Depression in adolescents is a difficult disease. For the drug paroxetine, study results were ten years ago covered up.
The effects and side effects of medicines often only become apparent when they are widely used. Clinical trials, which are necessary for approval of drugs, are so far only part of a long process. That can lead to irresponsible distortions in this approval process. Now the independent platform “Good pills, bad pills” has uncovered the dark side of the antidepressant paroxetine.
In 2001 paroxetine the manufacturer GlaxoSmithKline published “Study 329” which certified a positive effect for depressed adolescents using the drug and referred to it as safe. Scientists had expressed doubts about the safety of the drug which is associated risk of suicide. However, the original data, were kept secret, the suspicion could never be verified.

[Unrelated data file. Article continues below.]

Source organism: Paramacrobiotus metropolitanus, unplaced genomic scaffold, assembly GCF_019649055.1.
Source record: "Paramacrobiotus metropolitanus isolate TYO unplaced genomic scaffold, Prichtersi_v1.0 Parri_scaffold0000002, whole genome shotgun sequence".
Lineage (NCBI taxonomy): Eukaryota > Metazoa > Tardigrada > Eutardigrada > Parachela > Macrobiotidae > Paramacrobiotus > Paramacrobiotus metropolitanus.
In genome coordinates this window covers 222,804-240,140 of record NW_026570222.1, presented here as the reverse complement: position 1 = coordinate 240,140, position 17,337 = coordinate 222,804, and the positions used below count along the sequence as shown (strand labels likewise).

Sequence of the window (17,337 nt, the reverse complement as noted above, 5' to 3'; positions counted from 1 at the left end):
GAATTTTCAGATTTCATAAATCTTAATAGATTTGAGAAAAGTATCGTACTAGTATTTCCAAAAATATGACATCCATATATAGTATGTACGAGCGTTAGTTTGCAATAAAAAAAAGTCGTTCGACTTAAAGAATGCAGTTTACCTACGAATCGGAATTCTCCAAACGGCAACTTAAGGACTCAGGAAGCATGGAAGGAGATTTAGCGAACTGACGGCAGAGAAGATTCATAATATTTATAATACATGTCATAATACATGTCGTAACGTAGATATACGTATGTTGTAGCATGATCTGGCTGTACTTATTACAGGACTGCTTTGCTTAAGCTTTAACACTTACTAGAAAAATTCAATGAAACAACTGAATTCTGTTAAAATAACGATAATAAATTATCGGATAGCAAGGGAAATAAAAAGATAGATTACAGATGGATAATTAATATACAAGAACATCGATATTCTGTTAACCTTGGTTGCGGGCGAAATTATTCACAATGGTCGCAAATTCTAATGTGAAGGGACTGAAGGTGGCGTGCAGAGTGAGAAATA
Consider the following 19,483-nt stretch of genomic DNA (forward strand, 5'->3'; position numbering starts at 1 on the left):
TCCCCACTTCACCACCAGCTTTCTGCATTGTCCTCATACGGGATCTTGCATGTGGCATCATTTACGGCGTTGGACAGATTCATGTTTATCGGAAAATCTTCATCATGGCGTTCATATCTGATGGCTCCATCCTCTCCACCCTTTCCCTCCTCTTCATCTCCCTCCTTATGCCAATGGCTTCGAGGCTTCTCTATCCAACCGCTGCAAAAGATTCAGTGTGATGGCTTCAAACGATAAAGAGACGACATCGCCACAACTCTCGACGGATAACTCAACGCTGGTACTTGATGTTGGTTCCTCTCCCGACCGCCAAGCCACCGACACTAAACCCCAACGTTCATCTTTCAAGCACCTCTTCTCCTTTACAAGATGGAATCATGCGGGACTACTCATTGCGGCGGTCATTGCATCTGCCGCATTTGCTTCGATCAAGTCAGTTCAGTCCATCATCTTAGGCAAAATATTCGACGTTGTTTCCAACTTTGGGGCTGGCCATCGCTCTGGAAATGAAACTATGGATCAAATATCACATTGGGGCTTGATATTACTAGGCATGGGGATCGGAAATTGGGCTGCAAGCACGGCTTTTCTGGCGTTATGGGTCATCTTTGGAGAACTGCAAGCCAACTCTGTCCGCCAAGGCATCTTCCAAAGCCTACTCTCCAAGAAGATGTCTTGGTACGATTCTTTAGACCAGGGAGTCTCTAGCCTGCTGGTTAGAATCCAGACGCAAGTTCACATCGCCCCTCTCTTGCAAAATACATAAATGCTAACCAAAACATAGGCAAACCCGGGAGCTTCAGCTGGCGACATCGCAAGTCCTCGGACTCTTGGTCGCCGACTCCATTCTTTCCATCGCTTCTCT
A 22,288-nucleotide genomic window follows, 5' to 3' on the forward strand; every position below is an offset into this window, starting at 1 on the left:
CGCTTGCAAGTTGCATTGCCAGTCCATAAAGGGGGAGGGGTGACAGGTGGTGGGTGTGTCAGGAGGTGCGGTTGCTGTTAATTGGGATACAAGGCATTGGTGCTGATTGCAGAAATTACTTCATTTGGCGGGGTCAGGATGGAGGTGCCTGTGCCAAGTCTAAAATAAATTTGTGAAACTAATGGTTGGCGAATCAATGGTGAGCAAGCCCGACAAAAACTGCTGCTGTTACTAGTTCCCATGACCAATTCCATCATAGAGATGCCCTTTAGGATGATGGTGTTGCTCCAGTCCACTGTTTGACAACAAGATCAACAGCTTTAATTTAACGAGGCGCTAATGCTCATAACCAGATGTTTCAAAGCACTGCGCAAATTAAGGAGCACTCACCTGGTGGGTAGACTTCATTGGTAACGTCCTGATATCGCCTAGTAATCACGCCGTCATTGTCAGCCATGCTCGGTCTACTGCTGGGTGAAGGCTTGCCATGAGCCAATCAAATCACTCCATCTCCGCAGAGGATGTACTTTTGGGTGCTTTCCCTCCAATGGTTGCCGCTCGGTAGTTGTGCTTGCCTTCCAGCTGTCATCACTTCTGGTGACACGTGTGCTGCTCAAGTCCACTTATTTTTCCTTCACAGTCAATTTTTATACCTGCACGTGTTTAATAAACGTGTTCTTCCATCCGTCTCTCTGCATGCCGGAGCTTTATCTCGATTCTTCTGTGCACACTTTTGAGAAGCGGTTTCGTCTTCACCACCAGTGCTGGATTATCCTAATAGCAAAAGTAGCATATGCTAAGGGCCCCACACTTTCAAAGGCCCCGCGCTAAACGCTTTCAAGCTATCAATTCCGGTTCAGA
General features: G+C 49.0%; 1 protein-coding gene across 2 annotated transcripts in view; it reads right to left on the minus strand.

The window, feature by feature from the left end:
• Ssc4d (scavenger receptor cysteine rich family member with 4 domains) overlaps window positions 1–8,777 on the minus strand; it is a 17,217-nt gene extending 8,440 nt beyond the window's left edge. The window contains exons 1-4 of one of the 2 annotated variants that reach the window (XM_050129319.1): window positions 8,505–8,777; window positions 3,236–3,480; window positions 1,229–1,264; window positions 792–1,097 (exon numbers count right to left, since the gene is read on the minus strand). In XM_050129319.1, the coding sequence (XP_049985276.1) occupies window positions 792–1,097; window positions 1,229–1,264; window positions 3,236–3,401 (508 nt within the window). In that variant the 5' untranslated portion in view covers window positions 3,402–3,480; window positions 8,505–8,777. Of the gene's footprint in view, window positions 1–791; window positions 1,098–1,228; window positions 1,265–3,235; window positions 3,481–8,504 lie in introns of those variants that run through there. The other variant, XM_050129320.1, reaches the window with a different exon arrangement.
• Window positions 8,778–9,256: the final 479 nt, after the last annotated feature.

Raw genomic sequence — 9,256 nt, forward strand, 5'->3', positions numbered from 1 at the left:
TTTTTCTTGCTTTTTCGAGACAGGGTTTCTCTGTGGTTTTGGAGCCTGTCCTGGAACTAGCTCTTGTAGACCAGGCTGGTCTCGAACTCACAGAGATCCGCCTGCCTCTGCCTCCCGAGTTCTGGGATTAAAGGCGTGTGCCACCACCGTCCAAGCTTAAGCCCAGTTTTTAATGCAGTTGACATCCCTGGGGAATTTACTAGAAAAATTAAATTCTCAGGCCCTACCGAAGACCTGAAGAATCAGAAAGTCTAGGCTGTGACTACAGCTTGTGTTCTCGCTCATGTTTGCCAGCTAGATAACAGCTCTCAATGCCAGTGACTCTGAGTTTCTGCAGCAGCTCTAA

After the turmoil in the US leading to GlaxoSmithKline losing a court case, they have now been forced to publish the original data and scientists were able to analyze them. The results reveal that the risk of suicide was at the time labeled as “emotional lability”. In addition, a ghostwriter had written the published text.
The initiative “Good pills, bad pills” takes the example of an opportunity to draw attention to the dangers of falsified trial results. The new EU regulation of the confidentiality of data is a good step, but current developments such as the planned trade agreements TTIP and the EU Directive on trade secrets threatened to put all unprecedented transparency again to be questioned.